By Katie Carrera
Washington Post Staff Writer
Thursday, October 28, 2010; 12:45 AM
RALEIGH, N.C. - Michal Neuvirth already made a smattering of strong stops during the Carolina Hurricanes' power play in the second period when Eric Staal took aim in the right faceoff circle. It was the tail end of the man-advantage and Neuvirth stretched across the crease to make a dazzling glove save on what looked like a sure goal for the Hurricanes' captain to preserve the Washington Capitals' then one-goal lead.
Neuvirth turned away 29 shots for the first NHL shutout of his career.
Neuvirth's performance highlighted a strong overall effort by the Capitals (6-3), who have won two straight and continue their stretch of three road games in four days Thursday against the Minnesota Wild (3-3).
"I think we played a great game as a team," said Neuvirth, who stopped six shots by Carolina (4-4) all-star Staal alone and improved his save percentage to .929 this season. "The first time we did that was [Wednesday] and it's a big two points on the road. The shutout is just an unexpected bonus for myself but I'm happy with two points."
The score that Neuvirth protected for the majority of the contest, Matt Hendricks's first tally of the season, was the product of hard work from the fourth line. Defenseman John Erskine wristed a shot toward the Carolina net and despite colliding with Ward, David Steckel gained control of the puck while on his back and sent the puck to Hendricks, who made it 1-0 Washington midway through the first period.
The goal was also the Capitals' first first-period tally since Oct. 11, a 3-2 victory over Ottawa.
Hendricks and Steckel teamed with Matt Bradley, who returned to the ice after missing five games with a lower-body injury. The trio dished out four hits and established a strong forecheck in the opening 20 minutes as all four of the Capitals' forward lines buckled down in the close game.
"It was the first game on a long road trip," said Steckel, who had an assist and won 13 of the 18 faceoffs on Wednesday. "We needed to make sure we were playing disciplined. We took some stupid penalties, but for the most part discipline let us get pucks deep, get pucks out and playing the way that we know how to play."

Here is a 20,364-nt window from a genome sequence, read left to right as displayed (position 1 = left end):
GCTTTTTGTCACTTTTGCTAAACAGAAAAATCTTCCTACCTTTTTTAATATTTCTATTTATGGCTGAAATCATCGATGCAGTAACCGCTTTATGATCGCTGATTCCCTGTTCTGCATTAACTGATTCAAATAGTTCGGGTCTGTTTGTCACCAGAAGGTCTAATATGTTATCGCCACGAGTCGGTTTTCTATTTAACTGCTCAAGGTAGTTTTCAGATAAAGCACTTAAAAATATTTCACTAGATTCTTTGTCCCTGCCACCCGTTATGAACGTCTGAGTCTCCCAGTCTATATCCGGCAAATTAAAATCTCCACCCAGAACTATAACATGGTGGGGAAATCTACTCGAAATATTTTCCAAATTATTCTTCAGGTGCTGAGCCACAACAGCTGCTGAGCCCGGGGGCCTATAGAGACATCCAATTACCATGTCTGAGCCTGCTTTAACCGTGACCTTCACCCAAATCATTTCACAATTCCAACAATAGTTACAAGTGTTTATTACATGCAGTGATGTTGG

Neither Neuvirth nor Ward gave up much ground once Washington took its one-goal lead, although both got lucky a few times.
The Capitals rang a few shots off the post, as did the Hurricanes, who also had a scoring chance by rookie Jeff Skinner reviewed in the second period but the on-ice call of no-goal was upheld.
Each save and smart decision Neuvirth made to minimize his risk in the crease against Carolina, appeared to pump up the Capitals even more.
By game's end they blocked 16 shots, thwarted five power plays and every minor victory - whether team or stop by Neuvirth - started to show signs of irritating the Hurricanes.
In the three weeks since the regular season began, Neuvirth proclaimed his presence as something more than simply a backup goaltender or a little-known 22-year-old with success in the American Hockey League.
Following a strong shift in the Capitals zone that ultimately yielded little tangible results, Carolina's Chad LaRose swung his stick into the end boards behind Neuvirth's net in frustration. Not long after that stop, Washington's top line broke the one-goal deadlock with a goal by Nicklas Backstrom, who would also add an empty net goal for the game's final tally.
"I think everyone contributed tonight," Hendricks said. "Guys don't always have to show up on the scoresheet to help a team win and what can you say about Neuvy? He played outstanding. [Having him back there] helps us tons. We know that with the high offensive potency that some of the guys have on this team we know he's going to be our backstop every night."
In three weeks since the season opened, Neuvirth has proclaimed his arrival to the rest of the NHL.
And to Coach Bruce Boudreau, Neuvirth is only proving what the Capitals knew all along.
"I don't know if he's getting better," Boudreau said, when asked how Neuvirth's play has improved through eight starts. "I just think people are starting to realize that you don't win the Calder Cup two years in a row as a 20 year-old without being a pretty good goaltender."